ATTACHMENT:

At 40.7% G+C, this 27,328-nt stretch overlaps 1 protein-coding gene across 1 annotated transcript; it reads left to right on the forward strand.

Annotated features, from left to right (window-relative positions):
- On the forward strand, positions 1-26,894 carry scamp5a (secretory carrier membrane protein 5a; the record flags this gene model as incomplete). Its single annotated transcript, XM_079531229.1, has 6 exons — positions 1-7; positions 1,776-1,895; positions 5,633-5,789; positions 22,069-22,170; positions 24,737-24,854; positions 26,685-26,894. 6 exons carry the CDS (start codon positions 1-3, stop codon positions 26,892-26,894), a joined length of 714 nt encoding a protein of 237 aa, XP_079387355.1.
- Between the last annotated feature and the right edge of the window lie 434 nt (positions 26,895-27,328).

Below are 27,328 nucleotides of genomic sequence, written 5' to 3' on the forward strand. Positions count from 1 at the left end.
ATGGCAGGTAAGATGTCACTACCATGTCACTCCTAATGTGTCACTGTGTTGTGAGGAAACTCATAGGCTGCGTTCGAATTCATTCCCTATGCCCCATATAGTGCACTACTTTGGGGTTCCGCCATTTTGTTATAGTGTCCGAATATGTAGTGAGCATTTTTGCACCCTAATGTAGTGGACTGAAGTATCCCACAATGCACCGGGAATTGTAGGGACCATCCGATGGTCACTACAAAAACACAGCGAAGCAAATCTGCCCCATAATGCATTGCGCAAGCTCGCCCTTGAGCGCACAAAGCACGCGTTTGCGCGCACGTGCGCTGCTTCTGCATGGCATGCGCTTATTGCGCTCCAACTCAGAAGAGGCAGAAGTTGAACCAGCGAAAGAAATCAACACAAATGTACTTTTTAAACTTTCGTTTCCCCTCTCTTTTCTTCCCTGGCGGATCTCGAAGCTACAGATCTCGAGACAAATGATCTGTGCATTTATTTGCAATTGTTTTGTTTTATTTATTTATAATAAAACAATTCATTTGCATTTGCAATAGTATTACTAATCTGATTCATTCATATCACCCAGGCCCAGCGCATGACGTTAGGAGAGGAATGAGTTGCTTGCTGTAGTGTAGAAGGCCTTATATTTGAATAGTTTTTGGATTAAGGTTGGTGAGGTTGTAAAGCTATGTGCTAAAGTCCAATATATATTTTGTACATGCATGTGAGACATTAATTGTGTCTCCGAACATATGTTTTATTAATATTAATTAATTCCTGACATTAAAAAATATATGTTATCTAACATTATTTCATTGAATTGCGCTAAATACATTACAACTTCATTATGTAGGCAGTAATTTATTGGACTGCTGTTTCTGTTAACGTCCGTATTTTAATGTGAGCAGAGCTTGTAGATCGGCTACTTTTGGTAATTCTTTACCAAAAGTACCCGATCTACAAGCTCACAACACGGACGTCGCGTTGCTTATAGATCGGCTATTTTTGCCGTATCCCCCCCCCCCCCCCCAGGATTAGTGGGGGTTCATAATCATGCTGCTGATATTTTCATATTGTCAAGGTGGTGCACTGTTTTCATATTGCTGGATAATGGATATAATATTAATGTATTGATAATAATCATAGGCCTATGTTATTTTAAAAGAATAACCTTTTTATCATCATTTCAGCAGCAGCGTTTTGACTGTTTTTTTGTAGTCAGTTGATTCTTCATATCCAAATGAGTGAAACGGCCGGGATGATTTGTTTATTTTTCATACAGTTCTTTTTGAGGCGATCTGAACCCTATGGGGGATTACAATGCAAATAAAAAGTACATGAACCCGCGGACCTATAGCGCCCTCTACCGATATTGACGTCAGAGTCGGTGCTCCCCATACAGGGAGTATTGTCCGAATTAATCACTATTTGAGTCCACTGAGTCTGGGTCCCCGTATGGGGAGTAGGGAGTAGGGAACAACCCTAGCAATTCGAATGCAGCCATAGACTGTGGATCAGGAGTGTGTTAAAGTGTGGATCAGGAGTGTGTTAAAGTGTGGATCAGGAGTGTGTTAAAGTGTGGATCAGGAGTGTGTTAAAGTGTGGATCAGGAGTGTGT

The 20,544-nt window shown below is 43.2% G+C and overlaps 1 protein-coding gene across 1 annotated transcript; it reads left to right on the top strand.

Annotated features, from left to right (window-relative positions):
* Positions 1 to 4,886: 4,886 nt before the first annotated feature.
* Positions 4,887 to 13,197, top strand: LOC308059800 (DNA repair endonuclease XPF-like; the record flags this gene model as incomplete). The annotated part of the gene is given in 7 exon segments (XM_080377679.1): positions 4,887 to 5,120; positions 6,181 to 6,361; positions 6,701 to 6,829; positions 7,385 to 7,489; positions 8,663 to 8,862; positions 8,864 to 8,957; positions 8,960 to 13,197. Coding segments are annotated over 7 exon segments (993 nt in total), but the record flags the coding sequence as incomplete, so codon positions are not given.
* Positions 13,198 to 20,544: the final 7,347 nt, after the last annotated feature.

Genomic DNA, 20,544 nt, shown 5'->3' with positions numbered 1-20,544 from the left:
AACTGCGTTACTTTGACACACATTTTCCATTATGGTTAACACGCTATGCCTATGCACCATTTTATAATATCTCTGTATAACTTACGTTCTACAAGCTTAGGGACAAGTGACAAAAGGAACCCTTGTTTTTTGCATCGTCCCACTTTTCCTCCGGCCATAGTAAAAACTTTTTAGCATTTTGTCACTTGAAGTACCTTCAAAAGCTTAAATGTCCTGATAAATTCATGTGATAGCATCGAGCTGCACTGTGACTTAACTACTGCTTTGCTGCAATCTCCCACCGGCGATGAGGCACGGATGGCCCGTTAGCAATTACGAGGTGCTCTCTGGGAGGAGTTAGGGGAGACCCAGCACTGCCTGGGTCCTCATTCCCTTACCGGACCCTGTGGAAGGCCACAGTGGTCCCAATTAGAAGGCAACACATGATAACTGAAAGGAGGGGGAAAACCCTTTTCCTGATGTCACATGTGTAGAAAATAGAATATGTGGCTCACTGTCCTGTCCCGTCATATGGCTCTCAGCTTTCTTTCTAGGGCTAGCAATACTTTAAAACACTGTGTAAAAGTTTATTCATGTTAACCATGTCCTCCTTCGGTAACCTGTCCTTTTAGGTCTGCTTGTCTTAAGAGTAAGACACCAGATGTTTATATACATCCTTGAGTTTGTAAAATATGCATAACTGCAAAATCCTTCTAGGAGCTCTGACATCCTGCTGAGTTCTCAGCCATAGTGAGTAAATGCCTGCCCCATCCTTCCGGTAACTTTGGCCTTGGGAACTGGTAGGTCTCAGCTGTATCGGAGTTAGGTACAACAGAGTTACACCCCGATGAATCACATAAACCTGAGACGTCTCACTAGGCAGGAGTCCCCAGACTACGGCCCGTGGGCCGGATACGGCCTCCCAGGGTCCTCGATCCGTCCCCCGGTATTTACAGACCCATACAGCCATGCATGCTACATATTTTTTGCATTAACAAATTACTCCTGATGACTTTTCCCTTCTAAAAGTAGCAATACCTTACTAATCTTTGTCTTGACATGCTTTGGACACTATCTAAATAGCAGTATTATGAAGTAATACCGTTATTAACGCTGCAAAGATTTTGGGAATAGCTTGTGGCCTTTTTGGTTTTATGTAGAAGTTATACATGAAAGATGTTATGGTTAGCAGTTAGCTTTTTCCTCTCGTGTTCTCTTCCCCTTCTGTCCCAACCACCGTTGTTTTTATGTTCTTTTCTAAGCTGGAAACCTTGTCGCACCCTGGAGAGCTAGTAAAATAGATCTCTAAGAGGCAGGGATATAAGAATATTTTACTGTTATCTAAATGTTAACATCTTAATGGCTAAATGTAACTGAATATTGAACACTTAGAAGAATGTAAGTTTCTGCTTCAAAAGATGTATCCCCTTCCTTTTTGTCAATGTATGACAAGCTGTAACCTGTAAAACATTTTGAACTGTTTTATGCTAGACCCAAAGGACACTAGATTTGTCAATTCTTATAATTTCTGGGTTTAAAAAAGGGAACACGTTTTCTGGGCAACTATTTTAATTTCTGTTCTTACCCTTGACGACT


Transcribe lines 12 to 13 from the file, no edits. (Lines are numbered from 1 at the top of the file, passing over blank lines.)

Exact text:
Genomic DNA, 20,544 nt, shown 5'->3' with positions numbered 1-20,544 from the left:
AACTGCGTTACTTTGACACACATTTTCCATTATGGTTAACACGCTATGCCTATGCACCATTTTATAATATCTCTGTATAACTTACGTTCTACAAGCTTAGGGACAAGTGACAAAAGGAACCCTTGTTTTTTGCATCGTCCCACTTTTCCTCCGGCCATAGTAAAAACTTTTTAGCATTTTGTCACTTGAAGTACCTTCAAAAGCTTAAATGTCCTGATAAATTCATGTGATAGCATCGAGCTGCACTGTGACTTAACTACTGCTTTGCTGCAATCTCCCACCGGCGATGAGGCACGGATGGCCCGTTAGCAATTACGAGGTGCTCTCTGGGAGGAGTTAGGGGAGACCCAGCACTGCCTGGGTCCTCATTCCCTTACCGGACCCTGTGGAAGGCCACAGTGGTCCCAATTAGAAGGCAACACATGATAACTGAAAGGAGGGGGAAAACCCTTTTCCTGATGTCACATGTGTAGAAAATAGAATATGTGGCTCACTGTCCTGTCCCGTCATATGGCTCTCAGCTTTCTTTCTAGGGCTAGCAATACTTTAAAACACTGTGTAAAAGTTTATTCATGTTAACCATGTCCTCCTTCGGTAACCTGTCCTTTTAGGTCTGCTTGTCTTAAGAGTAAGACACCAGATGTTTATATACATCCTTGAGTTTGTAAAATATGCATAACTGCAAAATCCTTCTAGGAGCTCTGACATCCTGCTGAGTTCTCAGCCATAGTGAGTAAATGCCTGCCCCATCCTTCCGGTAACTTTGGCCTTGGGAACTGGTAGGTCTCAGCTGTATCGGAGTTAGGTACAACAGAGTTACACCCCGATGAATCACATAAACCTGAGACGTCTCACTAGGCAGGAGTCCCCAGACTACGGCCCGTGGGCCGGATACGGCCTCCCAGGGTCCTCGATCCGTCCCCCGGTATTTACAGACCCATACAGCCATGCATGCTACATATTTTTTGCATTAACAAATTACTCCTGATGACTTTTCCCTTCTAAAAGTAGCAATACCTTACTAATCTTTGTCTTGACATGCTTTGGACACTATCTAAATAGCAGTATTATGAAGTAATACCGTTATTAACGCTGCAAAGATTTTGGGAATAGCTTGTGGCCTTTTTGGTTTTATGTAGAAGTTATACATGAAAGATGTTATGGTTAGCAGTTAGCTTTTTCCTCTCGTGTTCTCTTCCCCTTCTGTCCCAACCACCGTTGTTTTTATGTTCTTTTCTAAGCTGGAAACCTTGTCGCACCCTGGAGAGCTAGTAAAATAGATCTCTAAGAGGCAGGGATATAAGAATATTTTACTGTTATCTAAATGTTAACATCTTAATGGCTAAATGTAACTGAATATTGAACACTTAGAAGAATGTAAGTTTCTGCTTCAAAAGATGTATCCCCTTCCTTTTTGTCAATGTATGACAAGCTGTAACCTGTAAAACATTTTGAACTGTTTTATGCTAGACCCAAAGGACACTAGATTTGTCAATTCTTATAATTTCTGGGTTTAAAAAAGGGAACACGTTTTCTGGGCAACTATTTTAATTTCTGTTCTTACCCTTGACGACT